Will Kujawa is no stranger to winning awards.

Just last month, the 32-year-old earned a pair of second-place finishes in the Front Page Design and Layout & Design categories of the 2019 Oklahoma Press Association Better Newspaper Contest.

However, he captured a different kind of prize on July 11, and it had nothing to do with his incredible work as the Claremore Daily Progress graphic designer.

Kujawa, an avid bodybuilder in his free time, was named the overall Novice champion of the 2020 National Physique Committee Missouri State Championships in Springfield, Mo., while also placing second in the Open Bodybuilding competition.

Novice is for any beginning competitor who has not previously placed in an open show. These contestants are judged on symmetry, proportion and definition.

“I was so nervous, and my heart was beating,” Kujawa said. “I could not relax. Stage presence is important, like being able to smile up there while you’re flexing is very difficult. I was making terrible faces the whole time because I was so nervous.

“You have to learn how to pose your body to hide your weaknesses and display your strengths.”

His nervousness was understandable.

It took six years of hard work and dedication to build the physique necessary to compete against his peers in the bodybuilding community, and the last thing he wanted to do was embarrass himself on stage while wearing nothing more than revealing posing trunks in front of a crowd of spectators that included his mother and girlfriend.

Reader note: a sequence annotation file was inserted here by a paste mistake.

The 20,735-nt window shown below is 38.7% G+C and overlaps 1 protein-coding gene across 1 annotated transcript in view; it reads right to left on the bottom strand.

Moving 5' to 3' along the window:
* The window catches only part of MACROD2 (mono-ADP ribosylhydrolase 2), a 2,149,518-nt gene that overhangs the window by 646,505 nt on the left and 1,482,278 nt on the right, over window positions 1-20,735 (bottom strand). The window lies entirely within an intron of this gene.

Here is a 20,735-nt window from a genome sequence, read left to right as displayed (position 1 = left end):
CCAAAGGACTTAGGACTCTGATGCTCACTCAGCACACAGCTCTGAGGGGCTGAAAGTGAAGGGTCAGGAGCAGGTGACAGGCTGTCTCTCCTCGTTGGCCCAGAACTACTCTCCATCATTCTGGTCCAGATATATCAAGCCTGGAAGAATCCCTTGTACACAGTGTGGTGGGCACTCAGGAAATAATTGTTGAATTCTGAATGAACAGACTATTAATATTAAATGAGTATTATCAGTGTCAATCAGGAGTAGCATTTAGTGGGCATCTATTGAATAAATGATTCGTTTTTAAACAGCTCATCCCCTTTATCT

After all, overcoming negative self-conscious thoughts about his appearance was one of Kujawa’s main reasons for becoming a bodybuilder in the first place.

As a 26-year-old, he weighed only 130 pounds with a diet consisting primarily of Chick-fil-A and candy.

Those unhealthy habits, along with his desire to look his age, pushed him to make a major lifestyle change.

“I looked like a teenager, and I did not like that, so I was like, ‘I need to do something about this,’” Kujawa said. “I just wasn’t eating, and you could tell by how I looked. I looked so skinny. I was eating basically fast food and sometimes a homecooked meal if I was at home. Other than that, it was candy and fast food, but I wasn’t fat because I was eating it once a day.”

Getting back into shape wasn’t necessarily hard for Kujawa, though.

As a former Division I soccer player at the University of Central Arkansas in Conway, Ark., his body knew how to handle the challenges and stress of working out.

Kujawa tallied three goals and three assists in 16 games in his lone season with the Bears in 2006, helping UCA to a 6-8-2 record. He logged 10 starts and 852 minutes on the pitch overall before relinquishing his collegiate athletic career and transferring to Oklahoma State University to pursue a graphic design degree.

After 3-4 years of physical inactivity, Kujawa began kettlebell workouts in 2014 and joined Infinity Fit Club in Claremore about three months later. He played soccer recreationally on the side as well but ultimately gave it up for good in 2018 to exclusively focus on bodybuilding.

“I wasn’t sure if I was going to do competitions or not, but I kept getting hurt playing soccer, and I was old and getting worse,” Kujawa said. “I could get better at the bodybuilding, so I just did that.”

Wanting to increase his work capacity and conditioning, Kujawa hired Bryce Pacheco of Goreala Performance in Tulsa as his coach in February 2019.